TRNC President rules out new Cyprus talks until Turkish Cypriot equal status is recognised

Turkish Cypriots will not return to the negotiating table until their sovereignty and equal status is recognised, Ersin Tatar, the President of the Turkish Republic of North Cyprus, told reporters at the Antalya Diplomacy Forum on Sunday.

In an interview with French news agency AFP, President Tatar explained why he was against talks without a positive development for Turkish Cypriots:

“We are saying, after all these years, and all these fatal negotiations, which proved nothing, we are only able to resume or to restart negotiations if our sovereign equality and equal international status is reaffirmed or acknowledged. Otherwise, we are not going to sit at the negotiating table again, because there is no point.”

His comments follow recent efforts by the United Nations to explore if any common ground exists for a new round of talks between Turkish and Greek Cypriots. There have been no substantive talks since the collapse of those involving President Tatar’s predecessor Mustafa Akıncı back in 2017.

Those negotiations brought the then TRNC President Akıncı and his Greek Cypriot counterpart, Nicos Anastasiades to within touching distance of a deal. The pair and their teams attended a major conference in Crans Montana, Switzerland, that was hosted by the UN and also attended by the three Guarantor Powers (Britain, Turkiye and Greece), with the aim of thrashing out the remaining elements that would lead to the reunification of Cyprus.

With the Crans Montana talks progressing positively, the Greek Cypriot leader chose to walk away, with some claiming Anastasiades feared it would scupper his re-election chances in 2018 if he presented his electorate with a bi-communal, bi-zonal deal, just as Greek Cypriots had rejected a similar plan voted in a referendum in 2004.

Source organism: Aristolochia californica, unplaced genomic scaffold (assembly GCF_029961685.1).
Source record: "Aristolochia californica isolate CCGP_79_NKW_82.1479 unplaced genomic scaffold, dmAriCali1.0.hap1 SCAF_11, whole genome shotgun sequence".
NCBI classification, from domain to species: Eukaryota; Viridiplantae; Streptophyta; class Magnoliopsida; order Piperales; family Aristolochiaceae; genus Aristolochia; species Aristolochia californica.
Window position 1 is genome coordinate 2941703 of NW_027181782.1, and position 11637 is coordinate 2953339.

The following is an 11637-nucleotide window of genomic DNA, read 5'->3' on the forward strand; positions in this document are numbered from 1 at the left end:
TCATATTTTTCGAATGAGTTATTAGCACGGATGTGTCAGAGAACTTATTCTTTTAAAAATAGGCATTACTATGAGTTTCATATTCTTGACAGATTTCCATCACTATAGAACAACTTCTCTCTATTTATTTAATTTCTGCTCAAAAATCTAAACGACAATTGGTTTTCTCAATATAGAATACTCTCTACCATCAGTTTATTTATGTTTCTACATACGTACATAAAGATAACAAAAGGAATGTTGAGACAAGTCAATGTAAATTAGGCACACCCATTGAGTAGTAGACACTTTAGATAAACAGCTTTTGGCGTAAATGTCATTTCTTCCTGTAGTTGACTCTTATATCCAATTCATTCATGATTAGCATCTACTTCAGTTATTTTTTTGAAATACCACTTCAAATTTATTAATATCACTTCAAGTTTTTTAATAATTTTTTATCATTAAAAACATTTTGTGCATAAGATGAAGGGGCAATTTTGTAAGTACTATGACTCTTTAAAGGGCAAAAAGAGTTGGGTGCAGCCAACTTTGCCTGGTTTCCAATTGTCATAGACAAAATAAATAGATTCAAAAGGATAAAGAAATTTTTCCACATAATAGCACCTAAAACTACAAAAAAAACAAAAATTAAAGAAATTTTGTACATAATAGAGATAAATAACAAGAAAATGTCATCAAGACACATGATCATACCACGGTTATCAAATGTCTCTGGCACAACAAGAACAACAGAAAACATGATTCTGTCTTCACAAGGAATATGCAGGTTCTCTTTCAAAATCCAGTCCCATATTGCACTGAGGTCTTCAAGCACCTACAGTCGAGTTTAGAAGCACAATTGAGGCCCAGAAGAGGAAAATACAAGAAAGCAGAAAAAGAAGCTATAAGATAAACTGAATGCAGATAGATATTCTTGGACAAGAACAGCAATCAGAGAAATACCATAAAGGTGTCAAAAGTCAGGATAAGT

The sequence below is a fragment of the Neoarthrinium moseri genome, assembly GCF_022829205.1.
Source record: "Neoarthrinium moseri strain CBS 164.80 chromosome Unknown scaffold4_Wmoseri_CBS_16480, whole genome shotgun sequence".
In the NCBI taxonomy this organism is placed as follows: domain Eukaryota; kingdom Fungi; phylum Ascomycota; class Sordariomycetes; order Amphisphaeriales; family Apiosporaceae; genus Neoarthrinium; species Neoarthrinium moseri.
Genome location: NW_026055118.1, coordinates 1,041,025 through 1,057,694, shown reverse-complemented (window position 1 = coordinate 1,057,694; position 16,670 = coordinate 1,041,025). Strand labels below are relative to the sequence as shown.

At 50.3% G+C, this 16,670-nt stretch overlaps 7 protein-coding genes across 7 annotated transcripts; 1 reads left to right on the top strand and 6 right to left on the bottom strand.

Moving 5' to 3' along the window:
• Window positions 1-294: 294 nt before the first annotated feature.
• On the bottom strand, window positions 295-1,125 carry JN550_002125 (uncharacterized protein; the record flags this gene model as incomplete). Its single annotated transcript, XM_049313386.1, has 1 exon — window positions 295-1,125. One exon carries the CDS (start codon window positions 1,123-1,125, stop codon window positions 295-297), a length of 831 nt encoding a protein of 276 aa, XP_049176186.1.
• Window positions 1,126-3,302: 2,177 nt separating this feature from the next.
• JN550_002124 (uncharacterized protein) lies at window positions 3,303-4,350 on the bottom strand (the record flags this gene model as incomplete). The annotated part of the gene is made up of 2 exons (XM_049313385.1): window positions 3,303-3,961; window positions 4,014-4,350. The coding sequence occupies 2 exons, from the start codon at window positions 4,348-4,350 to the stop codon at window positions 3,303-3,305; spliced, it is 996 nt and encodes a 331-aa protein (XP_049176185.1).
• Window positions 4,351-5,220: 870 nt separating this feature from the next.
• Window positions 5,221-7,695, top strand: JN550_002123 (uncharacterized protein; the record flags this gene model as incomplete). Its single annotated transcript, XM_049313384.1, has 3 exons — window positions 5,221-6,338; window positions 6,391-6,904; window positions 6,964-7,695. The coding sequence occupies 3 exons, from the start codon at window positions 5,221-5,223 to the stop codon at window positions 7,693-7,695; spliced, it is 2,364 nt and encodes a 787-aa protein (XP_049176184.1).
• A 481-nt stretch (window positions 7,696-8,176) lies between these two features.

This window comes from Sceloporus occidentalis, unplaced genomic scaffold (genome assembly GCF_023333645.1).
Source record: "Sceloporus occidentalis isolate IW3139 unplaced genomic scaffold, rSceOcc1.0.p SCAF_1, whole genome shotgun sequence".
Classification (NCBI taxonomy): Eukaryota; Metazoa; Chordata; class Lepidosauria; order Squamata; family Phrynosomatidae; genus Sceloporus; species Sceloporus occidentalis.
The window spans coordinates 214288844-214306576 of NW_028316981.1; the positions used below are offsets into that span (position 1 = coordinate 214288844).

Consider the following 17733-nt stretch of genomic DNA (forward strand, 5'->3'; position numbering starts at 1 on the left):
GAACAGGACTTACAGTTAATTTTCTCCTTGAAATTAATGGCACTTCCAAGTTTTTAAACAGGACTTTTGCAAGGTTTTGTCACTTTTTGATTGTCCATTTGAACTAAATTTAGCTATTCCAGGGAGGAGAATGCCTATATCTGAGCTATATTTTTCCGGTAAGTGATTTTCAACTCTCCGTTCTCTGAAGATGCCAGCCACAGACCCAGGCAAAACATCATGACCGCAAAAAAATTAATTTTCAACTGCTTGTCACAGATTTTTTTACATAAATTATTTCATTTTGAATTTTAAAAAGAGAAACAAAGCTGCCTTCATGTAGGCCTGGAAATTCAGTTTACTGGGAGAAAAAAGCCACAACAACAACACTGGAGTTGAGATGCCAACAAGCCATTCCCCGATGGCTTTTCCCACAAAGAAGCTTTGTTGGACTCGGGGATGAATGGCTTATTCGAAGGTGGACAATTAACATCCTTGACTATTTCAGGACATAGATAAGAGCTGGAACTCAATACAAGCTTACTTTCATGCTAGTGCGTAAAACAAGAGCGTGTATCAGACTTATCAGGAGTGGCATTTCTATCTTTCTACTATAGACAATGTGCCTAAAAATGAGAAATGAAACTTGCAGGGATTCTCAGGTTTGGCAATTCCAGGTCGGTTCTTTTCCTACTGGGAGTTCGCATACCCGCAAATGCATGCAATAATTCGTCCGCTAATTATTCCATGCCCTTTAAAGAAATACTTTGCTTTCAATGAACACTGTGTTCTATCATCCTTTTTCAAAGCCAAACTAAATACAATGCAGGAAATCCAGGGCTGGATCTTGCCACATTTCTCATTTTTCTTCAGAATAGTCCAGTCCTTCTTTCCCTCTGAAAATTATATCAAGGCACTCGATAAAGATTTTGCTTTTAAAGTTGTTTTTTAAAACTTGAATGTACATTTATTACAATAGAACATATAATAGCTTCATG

The current Greek Cypriot leader, Nikos Christodoulides, was a key aide to Anastasiades and was present at the 2017 Crans Montana Conference. Christodoulides was among those who had urged Anastasiades to drop the 2017 talks.

Three years after the collapse of Crans Montana, Ersin Tatar was elected with a mandate to pursue a two state solution in Cyprus. Tatar had campaigned in the 2020 TRNC Presidential Elections on the need to drop, after 43-years, the tried and failed formula of seeking a bi-communal, bi-zonal federal Cyprus.

“Because in the past there have been many attempts where we sat again at the table, and at the end of the day the table collapsed – they walked out as the Republic of Cyprus and we just stayed as a community with no gain whatsoever,” the TRNC President explained to AFP on Sunday, before adding, “And every time we sit (at the talks) we lose something. That’s how we feel. So, unless we get our sovereignty right, the acknowledgement of our sovereignty, we are not going to get involved in any negotiations.”

The president also poured cold water over the idea that reunification could happen in the near future: “There is no hope for reunification”, President Tatar said, stressing that he was only interested in talking about “a two-state solution” as the Turkish Cypriot side was done with pursuing “fruitless negotiations”.

With Greek Prime Minister Kyriakos Mitsotakis due to visit Ankara in May, President Tatar was asked by AFP what he hoped a Turkish-Greek rapprochement could bring to the island. He replied that he hoped Greece would tell Greek Cypriots that, “Enough is enough, let’s wake up to the reality of Cyprus that there are two peoples and the states”, adding that “the best way forward after all these years is cooperation of the two states, so that we can have prosperity and enjoy the resources of the eastern Mediterranean.”

The TRNC was unilaterally declared in 1983 – twenty years after the Greek Cypriots violently seized control of the power-sharing Republic of Cyprus, removing the veto rights of Turkish Cypriots in a bid to turn the island into a purely Hellenic state.

To date, only Turkiye formally recognises the TRNC, but the small Eastern Mediterranean state is seeing its international profile and relations grow through Turkiye’s diplomatic efforts.

Touching on this, President Tatar told AFP: “Obviously we have difficulties, but we have no alternative.

“The alternative is to give up, and we will never give up because giving up sovereignty and being basically amalgamated into a pure Greek republic would mean that that would be the end of us.”